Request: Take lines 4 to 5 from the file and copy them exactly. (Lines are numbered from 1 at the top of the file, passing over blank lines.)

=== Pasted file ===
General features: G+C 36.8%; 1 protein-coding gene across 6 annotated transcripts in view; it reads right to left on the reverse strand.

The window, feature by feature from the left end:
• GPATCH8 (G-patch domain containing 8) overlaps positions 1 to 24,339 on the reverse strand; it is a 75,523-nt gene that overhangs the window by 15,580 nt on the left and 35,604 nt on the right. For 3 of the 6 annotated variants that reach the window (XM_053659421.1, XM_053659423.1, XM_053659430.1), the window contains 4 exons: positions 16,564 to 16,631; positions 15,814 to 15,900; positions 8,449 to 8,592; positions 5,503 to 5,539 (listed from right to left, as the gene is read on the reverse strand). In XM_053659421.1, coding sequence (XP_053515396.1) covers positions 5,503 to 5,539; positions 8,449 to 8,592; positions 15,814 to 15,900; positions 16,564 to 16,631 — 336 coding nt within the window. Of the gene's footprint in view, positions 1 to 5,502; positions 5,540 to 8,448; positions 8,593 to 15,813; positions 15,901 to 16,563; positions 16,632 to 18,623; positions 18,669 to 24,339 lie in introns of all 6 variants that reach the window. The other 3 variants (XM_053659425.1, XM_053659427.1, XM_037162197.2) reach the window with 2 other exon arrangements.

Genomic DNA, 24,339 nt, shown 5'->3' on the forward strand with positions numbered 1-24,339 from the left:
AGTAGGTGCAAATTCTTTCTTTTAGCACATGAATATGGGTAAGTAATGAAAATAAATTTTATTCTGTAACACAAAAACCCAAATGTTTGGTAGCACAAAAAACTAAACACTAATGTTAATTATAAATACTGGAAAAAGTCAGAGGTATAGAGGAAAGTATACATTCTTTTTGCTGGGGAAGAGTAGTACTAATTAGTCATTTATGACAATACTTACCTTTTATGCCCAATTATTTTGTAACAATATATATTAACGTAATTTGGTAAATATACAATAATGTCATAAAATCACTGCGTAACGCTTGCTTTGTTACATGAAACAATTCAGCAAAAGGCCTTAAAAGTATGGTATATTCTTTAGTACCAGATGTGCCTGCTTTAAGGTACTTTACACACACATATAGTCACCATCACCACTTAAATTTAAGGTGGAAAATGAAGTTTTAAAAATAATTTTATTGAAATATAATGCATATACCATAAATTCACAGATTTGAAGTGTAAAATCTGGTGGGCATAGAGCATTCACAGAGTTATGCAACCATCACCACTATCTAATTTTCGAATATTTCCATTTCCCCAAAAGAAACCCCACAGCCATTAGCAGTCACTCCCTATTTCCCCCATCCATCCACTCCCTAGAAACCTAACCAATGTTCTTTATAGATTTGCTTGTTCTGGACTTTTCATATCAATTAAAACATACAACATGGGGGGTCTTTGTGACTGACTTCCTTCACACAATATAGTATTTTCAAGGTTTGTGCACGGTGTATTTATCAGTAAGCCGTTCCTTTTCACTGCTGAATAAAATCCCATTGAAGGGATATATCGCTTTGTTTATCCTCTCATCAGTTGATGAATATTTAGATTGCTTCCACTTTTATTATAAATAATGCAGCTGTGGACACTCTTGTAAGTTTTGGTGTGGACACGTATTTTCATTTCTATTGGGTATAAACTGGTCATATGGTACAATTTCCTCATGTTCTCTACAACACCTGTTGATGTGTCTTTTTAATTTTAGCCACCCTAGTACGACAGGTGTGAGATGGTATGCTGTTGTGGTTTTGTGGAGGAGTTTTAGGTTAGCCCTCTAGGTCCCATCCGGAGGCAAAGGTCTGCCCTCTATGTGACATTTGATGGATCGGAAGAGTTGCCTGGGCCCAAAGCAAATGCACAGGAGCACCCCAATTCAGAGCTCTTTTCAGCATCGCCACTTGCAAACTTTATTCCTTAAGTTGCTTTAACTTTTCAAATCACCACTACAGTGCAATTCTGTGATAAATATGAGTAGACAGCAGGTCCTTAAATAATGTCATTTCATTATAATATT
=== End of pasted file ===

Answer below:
Genomic DNA, 24,339 nt, shown 5'->3' on the forward strand with positions numbered 1-24,339 from the left:
AGTAGGTGCAAATTCTTTCTTTTAGCACATGAATATGGGTAAGTAATGAAAATAAATTTTATTCTGTAACACAAAAACCCAAATGTTTGGTAGCACAAAAAACTAAACACTAATGTTAATTATAAATACTGGAAAAAGTCAGAGGTATAGAGGAAAGTATACATTCTTTTTGCTGGGGAAGAGTAGTACTAATTAGTCATTTATGACAATACTTACCTTTTATGCCCAATTATTTTGTAACAATATATATTAACGTAATTTGGTAAATATACAATAATGTCATAAAATCACTGCGTAACGCTTGCTTTGTTACATGAAACAATTCAGCAAAAGGCCTTAAAAGTATGGTATATTCTTTAGTACCAGATGTGCCTGCTTTAAGGTACTTTACACACACATATAGTCACCATCACCACTTAAATTTAAGGTGGAAAATGAAGTTTTAAAAATAATTTTATTGAAATATAATGCATATACCATAAATTCACAGATTTGAAGTGTAAAATCTGGTGGGCATAGAGCATTCACAGAGTTATGCAACCATCACCACTATCTAATTTTCGAATATTTCCATTTCCCCAAAAGAAACCCCACAGCCATTAGCAGTCACTCCCTATTTCCCCCATCCATCCACTCCCTAGAAACCTAACCAATGTTCTTTATAGATTTGCTTGTTCTGGACTTTTCATATCAATTAAAACATACAACATGGGGGGTCTTTGTGACTGACTTCCTTCACACAATATAGTATTTTCAAGGTTTGTGCACGGTGTATTTATCAGTAAGCCGTTCCTTTTCACTGCTGAATAAAATCCCATTGAAGGGATATATCGCTTTGTTTATCCTCTCATCAGTTGATGAATATTTAGATTGCTTCCACTTTTATTATAAATAATGCAGCTGTGGACACTCTTGTAAGTTTTGGTGTGGACACGTATTTTCATTTCTATTGGGTATAAACTGGTCATATGGTACAATTTCCTCATGTTCTCTACAACACCTGTTGATGTGTCTTTTTAATTTTAGCCACCCTAGTACGACAGGTGTGAGATGGTATGCTGTTGTGGTTTTGTGGAGGAGTTTTAGGTTAGCCCTCTAGGTCCCATCCGGAGGCAAAGGTCTGCCCTCTATGTGACATTTGATGGATCGGAAGAGTTGCCTGGGCCCAAAGCAAATGCACAGGAGCACCCCAATTCAGAGCTCTTTTCAGCATCGCCACTTGCAAACTTTATTCCTTAAGTTGCTTTAACTTTTCAAATCACCACTACAGTGCAATTCTGTGATAAATATGAGTAGACAGCAGGTCCTTAAATAATGTCATTTCATTATAATATT